Russia had its credit rating
affirmed at BBB, the second-lowest investment grade, by Standard
Poor’s, dashing the government’s hopes for the country’s first
upgrade in five years before a potential $7 billion bond sale.
Weak institutions and the budget’s reliance on oil revenue
continue to offset the country’s robust public finances, SP,
which kept the outlook at stable, said in a statement released
today. Russia was last upgraded to Baa1 at Moody’s Investors
Service in July 2008.
The world’s largest energy exporter has had its ranking on
hold since SP cut it in December 2008 and Fitch Ratings did the
same the next year after crude prices plunged. Russia seeks to
boost the debt grade no less than two steps to A- by 2016 and
another level to A by 2020, according to a government plan
approved in March.
“The ratings remain constrained by structural weaknesses
in Russia’s economy, in particular the strong dependence on
hydrocarbons and other commodities,” SP analysts including Kai Stukenbrock in Frankfurt said in the statement. “Further
constraints are the weak political and economic institutions
that impede the economy’s competitiveness, investment climate,
and business environment.”
The extra yield investors demand to hold Russia’s debt
rather than U.S. Treasuries sank four basis points to 235,
compared with 227 for debt of Mexico, according to JPMorgan
Chase Co.’s indexes.
The move marks a setback for the government as it considers
its first Eurobond offering in more than a year. The authorities
were prepared to “exhort, argue, explain” that Russia was
prime for a bump in the credit rankings, Deputy Finance Minister
Sergei Storchak said May 21 as the country’s rating was put
under review for a possible change or confirmation.
Russia’s low debt and deficit levels are insufficient to
win the country a rating increase because of corruption and weak
rule of law, Moody’s said March 28. Fitch Ratings affirmed
Russia in August, saying “more reforms” to improve the
business climate and governance, as well as to strengthen the
financial industry, would be rating positive.
Moscow-based Expert RA awarded the country an A- grade in
March. In 2011, President Vladimir Putin called Russia’s
rankings an “outrage” that increased borrowing costs for both
domestic companies and the government.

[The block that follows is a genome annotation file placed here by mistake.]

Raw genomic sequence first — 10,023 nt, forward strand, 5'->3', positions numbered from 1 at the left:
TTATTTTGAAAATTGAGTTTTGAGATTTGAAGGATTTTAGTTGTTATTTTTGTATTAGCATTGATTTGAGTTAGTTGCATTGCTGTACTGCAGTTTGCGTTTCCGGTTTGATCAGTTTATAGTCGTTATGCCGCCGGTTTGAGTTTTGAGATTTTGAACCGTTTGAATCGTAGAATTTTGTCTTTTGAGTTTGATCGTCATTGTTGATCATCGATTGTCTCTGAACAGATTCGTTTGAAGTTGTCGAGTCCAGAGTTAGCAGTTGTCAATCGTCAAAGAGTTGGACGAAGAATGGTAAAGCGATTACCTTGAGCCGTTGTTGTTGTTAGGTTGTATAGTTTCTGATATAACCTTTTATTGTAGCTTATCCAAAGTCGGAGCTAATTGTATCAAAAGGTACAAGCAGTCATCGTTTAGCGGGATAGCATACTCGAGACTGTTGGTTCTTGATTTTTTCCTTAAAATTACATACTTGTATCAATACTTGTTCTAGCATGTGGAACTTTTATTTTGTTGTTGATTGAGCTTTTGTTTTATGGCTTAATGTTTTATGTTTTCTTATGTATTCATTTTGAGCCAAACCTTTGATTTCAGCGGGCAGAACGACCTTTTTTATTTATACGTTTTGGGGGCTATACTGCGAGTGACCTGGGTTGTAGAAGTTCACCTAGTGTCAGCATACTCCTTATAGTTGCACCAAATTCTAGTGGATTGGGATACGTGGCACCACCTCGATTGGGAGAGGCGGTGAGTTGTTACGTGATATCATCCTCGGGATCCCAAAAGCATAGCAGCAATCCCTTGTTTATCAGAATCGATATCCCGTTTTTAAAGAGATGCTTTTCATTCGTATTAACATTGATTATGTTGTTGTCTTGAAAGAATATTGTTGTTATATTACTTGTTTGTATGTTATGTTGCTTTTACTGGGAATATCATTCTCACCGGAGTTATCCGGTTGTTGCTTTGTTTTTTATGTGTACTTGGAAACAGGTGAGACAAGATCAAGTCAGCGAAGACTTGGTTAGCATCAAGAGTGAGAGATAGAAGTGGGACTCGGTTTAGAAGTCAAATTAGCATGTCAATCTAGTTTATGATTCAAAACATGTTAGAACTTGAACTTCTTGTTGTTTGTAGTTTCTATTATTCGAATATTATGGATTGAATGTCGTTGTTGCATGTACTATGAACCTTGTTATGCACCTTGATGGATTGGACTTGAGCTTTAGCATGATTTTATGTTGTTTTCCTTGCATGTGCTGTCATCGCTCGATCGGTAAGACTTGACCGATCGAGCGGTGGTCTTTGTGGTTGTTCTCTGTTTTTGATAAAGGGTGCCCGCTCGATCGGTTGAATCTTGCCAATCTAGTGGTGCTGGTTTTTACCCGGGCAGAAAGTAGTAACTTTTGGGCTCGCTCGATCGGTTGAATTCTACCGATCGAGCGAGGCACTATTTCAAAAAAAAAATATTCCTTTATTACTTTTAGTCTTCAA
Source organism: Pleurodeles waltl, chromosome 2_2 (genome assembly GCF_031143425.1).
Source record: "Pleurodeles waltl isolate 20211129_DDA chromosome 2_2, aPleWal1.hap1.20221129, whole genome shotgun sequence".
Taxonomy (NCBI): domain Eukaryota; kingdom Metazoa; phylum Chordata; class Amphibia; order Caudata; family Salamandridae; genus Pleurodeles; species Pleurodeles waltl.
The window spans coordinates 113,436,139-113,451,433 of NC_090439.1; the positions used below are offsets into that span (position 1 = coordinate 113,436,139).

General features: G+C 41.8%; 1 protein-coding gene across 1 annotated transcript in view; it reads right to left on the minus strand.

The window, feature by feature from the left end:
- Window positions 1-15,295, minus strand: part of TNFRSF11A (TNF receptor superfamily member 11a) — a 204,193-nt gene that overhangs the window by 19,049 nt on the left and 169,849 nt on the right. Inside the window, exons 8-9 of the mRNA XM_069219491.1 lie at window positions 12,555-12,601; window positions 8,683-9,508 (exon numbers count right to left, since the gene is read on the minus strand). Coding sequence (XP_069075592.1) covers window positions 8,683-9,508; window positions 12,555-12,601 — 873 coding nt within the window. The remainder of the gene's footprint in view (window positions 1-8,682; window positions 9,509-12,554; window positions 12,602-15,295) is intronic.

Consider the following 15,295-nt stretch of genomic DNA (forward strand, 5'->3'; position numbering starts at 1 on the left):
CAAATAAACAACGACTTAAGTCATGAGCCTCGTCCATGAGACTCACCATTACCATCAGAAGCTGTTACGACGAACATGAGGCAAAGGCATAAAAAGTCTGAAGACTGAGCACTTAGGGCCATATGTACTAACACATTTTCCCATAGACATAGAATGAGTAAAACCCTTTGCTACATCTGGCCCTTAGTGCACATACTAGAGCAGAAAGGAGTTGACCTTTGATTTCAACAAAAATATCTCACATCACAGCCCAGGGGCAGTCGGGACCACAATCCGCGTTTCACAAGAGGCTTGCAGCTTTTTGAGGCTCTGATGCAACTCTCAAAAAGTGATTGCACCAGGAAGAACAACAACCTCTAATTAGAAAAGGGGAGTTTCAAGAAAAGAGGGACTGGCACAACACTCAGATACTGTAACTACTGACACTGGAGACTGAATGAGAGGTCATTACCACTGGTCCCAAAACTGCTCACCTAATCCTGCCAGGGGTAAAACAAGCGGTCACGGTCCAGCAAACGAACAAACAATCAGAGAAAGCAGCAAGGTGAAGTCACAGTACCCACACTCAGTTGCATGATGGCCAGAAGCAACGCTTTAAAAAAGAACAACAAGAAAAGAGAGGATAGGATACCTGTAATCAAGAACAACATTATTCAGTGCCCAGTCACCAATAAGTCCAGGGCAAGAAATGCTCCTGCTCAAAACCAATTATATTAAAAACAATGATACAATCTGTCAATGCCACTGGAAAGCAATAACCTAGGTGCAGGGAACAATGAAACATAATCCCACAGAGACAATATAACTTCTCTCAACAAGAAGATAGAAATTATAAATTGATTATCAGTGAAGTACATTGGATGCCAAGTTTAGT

Russia sold $7 billion of debt last year, attracting $24
billion of bids. The yield on the country’s dollar bond due
April 2042 dropped seven basis points, or 0.07 percentage point,
today to 5.295 percent after peaking at 5.755 on June 24.
Yields on sovereign securities moved in the opposite
direction from what ratings suggested in 53 percent of 32
upgrades, downgrades and changes in credit outlook last year,
according to data compiled by Bloomberg published in December.
Investors ignored 56 percent of Moody’s rating and outlook
changes and 50 percent of those by SP. That’s worse than the
longer-term average of 47 percent, based on more than 300
changes since 1974.
Russia’s economy, which grew 10-fold in dollar terms in
1999-2012, is forecast to expand 2.5 percent this year, SP said
in today’s statement. That would mark the slowest growth since
1999, excluding a contraction in 2009.
SP said the budget will “gradually” move into deficit,
with the fiscal gap reaching 1.7 percent of gross domestic
product by 2016. Current-account surpluses will probably
disappear by 2015 as rising imports outpace export growth,
according to the rating company.
Putin, shaken by anti-government protests that started in
December 2011 before his election to a third term in the Kremlin
the following year, “retains firm control,” SP said.
“We do not expect a credible challenge to his rule before
the end of his term,” SP said. “We do not expect the
government to decisively and effectively tackle the long-standing structural obstacles to stronger economic growth over
our forecast horizon, which include high perceived corruption,
comparatively weak rule of law, the state’s pervasive role in
the economy, and a challenging business and investment
The central bank’s leadership change this month isn’t
putting the monetary authority’s “wide-ranging operational
independence” under threat, according to SP. Elvira Nabiullina, Putin’s former chief economic aide, became chairman
on June 24.
“Exchange-rate flexibility is increasingly providing an
important buffer to mitigate the impact of shocks, such as a
drop in the oil price, on the Russian economy,” SP said. “The
effectiveness of monetary policy is constrained by a
comparatively small ruble fixed income market.”
To contact the reporter on this story:
Olga Tanas in Moscow at
To contact the editor responsible for this story:
Balazs Penz at